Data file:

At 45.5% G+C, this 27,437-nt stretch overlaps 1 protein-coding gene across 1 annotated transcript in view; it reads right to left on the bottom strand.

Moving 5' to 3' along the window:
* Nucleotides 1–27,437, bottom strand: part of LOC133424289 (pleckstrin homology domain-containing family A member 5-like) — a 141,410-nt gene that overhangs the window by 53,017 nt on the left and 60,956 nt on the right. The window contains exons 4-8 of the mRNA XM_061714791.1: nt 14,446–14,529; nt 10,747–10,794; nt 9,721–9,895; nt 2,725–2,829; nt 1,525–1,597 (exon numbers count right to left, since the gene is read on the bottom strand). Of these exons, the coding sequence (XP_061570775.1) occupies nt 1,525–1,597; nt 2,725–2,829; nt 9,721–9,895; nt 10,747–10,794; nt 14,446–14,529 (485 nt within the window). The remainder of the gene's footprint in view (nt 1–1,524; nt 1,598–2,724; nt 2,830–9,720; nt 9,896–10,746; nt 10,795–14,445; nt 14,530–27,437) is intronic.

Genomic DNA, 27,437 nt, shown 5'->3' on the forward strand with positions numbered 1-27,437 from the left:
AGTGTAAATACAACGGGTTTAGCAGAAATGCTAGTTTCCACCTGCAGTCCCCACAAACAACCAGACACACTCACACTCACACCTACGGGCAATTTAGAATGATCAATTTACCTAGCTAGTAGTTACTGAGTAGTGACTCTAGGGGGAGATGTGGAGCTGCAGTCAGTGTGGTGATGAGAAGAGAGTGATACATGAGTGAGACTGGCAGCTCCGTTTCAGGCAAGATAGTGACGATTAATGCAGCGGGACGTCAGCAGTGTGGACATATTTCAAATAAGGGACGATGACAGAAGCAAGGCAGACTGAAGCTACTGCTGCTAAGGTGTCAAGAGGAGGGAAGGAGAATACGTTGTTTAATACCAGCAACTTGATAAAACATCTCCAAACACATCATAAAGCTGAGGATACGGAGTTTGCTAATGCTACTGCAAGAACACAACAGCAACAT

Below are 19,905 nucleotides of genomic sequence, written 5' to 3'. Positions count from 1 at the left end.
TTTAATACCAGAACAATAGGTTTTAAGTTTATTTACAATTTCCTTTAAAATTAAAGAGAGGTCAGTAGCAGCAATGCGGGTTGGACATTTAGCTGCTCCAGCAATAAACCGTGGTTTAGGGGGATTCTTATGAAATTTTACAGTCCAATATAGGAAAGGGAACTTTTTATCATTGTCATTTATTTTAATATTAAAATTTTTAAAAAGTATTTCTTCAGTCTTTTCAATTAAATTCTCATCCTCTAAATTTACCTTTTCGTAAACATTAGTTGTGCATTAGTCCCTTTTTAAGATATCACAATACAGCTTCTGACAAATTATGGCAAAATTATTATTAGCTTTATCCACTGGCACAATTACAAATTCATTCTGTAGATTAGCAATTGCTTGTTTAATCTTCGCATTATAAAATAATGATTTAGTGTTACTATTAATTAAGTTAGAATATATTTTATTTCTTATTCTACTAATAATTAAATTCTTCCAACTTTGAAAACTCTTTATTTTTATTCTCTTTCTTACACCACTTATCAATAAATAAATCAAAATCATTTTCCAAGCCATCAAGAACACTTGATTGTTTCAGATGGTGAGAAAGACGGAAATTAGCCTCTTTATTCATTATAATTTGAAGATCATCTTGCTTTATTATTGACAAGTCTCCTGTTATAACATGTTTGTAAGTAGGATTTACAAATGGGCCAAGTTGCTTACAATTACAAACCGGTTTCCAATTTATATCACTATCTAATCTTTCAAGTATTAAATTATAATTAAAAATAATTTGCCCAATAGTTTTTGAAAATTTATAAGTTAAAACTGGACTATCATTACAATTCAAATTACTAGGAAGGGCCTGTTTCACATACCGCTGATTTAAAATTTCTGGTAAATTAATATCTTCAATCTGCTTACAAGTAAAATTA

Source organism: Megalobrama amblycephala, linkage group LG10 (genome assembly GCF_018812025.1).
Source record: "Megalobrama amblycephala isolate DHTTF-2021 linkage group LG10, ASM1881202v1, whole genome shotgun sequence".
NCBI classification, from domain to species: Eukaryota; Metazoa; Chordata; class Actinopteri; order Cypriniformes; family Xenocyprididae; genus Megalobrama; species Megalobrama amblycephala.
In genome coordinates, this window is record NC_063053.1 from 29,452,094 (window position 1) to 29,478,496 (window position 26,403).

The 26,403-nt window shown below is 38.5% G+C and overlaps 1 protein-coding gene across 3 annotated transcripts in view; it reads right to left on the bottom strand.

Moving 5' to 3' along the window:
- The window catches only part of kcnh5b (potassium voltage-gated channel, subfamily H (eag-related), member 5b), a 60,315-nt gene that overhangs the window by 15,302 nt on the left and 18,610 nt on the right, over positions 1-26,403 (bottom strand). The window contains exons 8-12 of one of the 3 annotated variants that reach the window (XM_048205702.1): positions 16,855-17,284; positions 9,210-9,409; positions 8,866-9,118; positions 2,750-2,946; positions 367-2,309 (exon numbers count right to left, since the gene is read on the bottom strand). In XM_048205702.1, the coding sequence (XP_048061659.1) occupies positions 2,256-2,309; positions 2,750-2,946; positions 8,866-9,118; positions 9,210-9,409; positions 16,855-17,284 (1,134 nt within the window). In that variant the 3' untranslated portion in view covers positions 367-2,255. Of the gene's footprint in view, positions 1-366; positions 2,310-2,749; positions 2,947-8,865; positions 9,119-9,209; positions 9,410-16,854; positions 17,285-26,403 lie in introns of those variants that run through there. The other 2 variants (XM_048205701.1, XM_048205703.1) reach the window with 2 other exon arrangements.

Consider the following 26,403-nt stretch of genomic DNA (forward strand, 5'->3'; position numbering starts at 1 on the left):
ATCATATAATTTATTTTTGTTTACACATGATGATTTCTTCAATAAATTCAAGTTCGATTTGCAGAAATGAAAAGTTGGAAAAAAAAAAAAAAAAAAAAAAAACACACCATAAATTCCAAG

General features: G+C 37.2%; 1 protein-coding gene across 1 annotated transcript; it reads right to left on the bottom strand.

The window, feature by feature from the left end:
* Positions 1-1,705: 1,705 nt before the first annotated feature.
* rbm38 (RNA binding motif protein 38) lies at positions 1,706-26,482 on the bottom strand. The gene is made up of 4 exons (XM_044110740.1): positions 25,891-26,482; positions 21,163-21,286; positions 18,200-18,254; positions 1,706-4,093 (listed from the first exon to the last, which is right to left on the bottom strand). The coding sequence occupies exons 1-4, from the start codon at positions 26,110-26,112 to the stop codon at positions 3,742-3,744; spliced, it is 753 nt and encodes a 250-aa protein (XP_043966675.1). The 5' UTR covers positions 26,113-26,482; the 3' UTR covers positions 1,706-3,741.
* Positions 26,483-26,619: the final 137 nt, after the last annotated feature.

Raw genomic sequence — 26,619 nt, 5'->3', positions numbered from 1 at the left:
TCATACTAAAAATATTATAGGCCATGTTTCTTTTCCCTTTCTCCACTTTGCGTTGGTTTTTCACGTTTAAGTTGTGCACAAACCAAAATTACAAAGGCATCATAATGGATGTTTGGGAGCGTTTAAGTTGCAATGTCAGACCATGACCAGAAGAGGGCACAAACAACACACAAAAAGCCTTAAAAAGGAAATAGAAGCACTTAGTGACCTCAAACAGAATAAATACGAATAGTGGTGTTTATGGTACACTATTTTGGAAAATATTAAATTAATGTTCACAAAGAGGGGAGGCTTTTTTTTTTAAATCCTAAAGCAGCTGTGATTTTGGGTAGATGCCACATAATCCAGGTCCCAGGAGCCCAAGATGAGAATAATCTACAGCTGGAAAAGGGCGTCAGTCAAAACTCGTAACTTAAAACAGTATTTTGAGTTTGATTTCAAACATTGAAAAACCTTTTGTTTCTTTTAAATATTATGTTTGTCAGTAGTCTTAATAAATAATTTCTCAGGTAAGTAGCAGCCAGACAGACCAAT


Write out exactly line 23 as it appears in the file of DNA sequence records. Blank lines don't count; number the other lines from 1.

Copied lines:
TCATACTAAAAATATTATAGGCCATGTTTCTTTTCCCTTTCTCCACTTTGCGTTGGTTTTTCACGTTTAAGTTGTGCACAAACCAAAATTACAAAGGCATCATAATGGATGTTTGGGAGCGTTTAAGTTGCAATGTCAGACCATGACCAGAAGAGGGCACAAACAACACACAAAAAGCCTTAAAAAGGAAATAGAAGCACTTAGTGACCTCAAACAGAATAAATACGAATAGTGGTGTTTATGGTACACTATTTTGGAAAATATTAAATTAATGTTCACAAAGAGGGGAGGCTTTTTTTTTTAAATCCTAAAGCAGCTGTGATTTTGGGTAGATGCCACATAATCCAGGTCCCAGGAGCCCAAGATGAGAATAATCTACAGCTGGAAAAGGGCGTCAGTCAAAACTCGTAACTTAAAACAGTATTTTGAGTTTGATTTCAAACATTGAAAAACCTTTTGTTTCTTTTAAATATTATGTTTGTCAGTAGTCTTAATAAATAATTTCTCAGGTAAGTAGCAGCCAGACAGACCAAT